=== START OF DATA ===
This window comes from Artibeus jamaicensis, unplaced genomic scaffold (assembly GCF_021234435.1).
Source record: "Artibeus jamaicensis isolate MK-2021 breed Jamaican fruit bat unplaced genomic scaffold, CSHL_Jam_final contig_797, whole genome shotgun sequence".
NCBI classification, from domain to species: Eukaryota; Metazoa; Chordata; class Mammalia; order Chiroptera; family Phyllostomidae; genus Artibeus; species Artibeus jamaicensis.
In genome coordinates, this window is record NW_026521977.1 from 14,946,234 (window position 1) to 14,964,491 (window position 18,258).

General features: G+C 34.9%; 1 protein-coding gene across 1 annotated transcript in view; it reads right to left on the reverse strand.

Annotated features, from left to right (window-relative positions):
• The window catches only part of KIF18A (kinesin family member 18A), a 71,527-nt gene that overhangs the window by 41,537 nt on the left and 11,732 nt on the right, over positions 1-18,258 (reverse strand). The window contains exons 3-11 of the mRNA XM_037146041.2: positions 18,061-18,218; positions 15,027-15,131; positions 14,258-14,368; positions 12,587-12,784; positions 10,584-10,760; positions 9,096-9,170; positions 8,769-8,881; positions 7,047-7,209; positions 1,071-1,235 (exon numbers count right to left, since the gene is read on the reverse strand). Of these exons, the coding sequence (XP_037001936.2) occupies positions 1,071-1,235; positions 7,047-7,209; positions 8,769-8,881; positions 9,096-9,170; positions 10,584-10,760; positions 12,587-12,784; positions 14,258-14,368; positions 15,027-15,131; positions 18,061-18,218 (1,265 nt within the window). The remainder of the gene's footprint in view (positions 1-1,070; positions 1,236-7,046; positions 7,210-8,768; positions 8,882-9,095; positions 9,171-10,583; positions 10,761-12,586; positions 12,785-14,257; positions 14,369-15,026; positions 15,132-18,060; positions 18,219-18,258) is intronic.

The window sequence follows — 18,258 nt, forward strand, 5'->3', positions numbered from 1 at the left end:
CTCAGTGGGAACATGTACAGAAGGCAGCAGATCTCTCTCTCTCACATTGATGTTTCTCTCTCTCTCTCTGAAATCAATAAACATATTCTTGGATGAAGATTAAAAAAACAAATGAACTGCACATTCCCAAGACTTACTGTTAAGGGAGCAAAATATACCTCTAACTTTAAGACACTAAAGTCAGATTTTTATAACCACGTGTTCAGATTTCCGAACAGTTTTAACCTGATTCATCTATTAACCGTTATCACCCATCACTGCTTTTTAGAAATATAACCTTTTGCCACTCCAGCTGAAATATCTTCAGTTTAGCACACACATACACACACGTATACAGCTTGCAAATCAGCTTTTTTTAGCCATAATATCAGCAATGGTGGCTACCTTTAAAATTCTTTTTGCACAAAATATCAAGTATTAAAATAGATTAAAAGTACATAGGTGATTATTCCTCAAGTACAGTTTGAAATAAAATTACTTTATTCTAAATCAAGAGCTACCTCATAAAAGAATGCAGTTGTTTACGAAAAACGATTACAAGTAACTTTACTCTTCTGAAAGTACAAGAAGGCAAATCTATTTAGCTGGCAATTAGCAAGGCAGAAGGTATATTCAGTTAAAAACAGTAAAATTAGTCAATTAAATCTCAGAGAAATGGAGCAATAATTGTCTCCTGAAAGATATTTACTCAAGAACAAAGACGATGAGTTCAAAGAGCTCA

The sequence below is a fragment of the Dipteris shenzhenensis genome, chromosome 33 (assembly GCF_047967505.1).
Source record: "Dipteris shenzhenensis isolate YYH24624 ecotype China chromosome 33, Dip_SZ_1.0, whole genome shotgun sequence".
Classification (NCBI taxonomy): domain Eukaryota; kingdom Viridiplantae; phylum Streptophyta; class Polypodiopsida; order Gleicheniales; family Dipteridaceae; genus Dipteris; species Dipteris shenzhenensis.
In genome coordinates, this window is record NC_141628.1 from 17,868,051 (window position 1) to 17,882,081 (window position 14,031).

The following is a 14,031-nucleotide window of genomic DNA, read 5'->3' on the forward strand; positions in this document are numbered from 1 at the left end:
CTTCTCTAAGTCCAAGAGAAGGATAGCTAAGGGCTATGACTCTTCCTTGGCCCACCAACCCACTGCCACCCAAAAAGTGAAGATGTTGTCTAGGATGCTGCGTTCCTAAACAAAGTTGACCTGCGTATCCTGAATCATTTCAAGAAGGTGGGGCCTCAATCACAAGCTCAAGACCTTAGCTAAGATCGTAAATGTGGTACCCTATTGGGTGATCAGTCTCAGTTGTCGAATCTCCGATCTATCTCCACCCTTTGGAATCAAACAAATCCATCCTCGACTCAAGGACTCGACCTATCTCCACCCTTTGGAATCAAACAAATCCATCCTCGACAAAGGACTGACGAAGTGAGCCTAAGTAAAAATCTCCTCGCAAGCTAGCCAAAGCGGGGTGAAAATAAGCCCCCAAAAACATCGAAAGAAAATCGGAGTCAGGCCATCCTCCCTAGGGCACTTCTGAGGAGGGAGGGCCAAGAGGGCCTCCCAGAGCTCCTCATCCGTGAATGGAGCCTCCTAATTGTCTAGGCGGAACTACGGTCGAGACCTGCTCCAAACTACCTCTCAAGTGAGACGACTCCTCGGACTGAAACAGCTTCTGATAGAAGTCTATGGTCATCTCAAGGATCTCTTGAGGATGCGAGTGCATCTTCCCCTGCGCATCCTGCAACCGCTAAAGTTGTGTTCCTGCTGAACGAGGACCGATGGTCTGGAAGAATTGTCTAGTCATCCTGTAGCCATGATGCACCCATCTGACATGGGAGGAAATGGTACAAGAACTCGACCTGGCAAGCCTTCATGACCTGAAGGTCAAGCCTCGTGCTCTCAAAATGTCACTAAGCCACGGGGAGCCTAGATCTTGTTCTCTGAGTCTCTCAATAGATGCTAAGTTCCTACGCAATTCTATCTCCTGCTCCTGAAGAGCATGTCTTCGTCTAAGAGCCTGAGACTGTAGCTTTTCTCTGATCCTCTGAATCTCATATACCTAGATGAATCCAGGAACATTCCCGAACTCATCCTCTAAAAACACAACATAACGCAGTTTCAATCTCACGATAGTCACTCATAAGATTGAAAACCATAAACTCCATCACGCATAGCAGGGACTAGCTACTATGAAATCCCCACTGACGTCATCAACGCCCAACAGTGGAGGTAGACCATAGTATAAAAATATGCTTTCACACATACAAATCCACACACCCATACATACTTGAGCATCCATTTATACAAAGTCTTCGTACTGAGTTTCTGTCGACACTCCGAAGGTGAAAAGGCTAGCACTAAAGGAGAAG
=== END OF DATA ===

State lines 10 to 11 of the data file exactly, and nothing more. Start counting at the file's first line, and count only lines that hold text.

The sequence below is a fragment of the Dipteris shenzhenensis genome, chromosome 33 (assembly GCF_047967505.1).
Source record: "Dipteris shenzhenensis isolate YYH24624 ecotype China chromosome 33, Dip_SZ_1.0, whole genome shotgun sequence".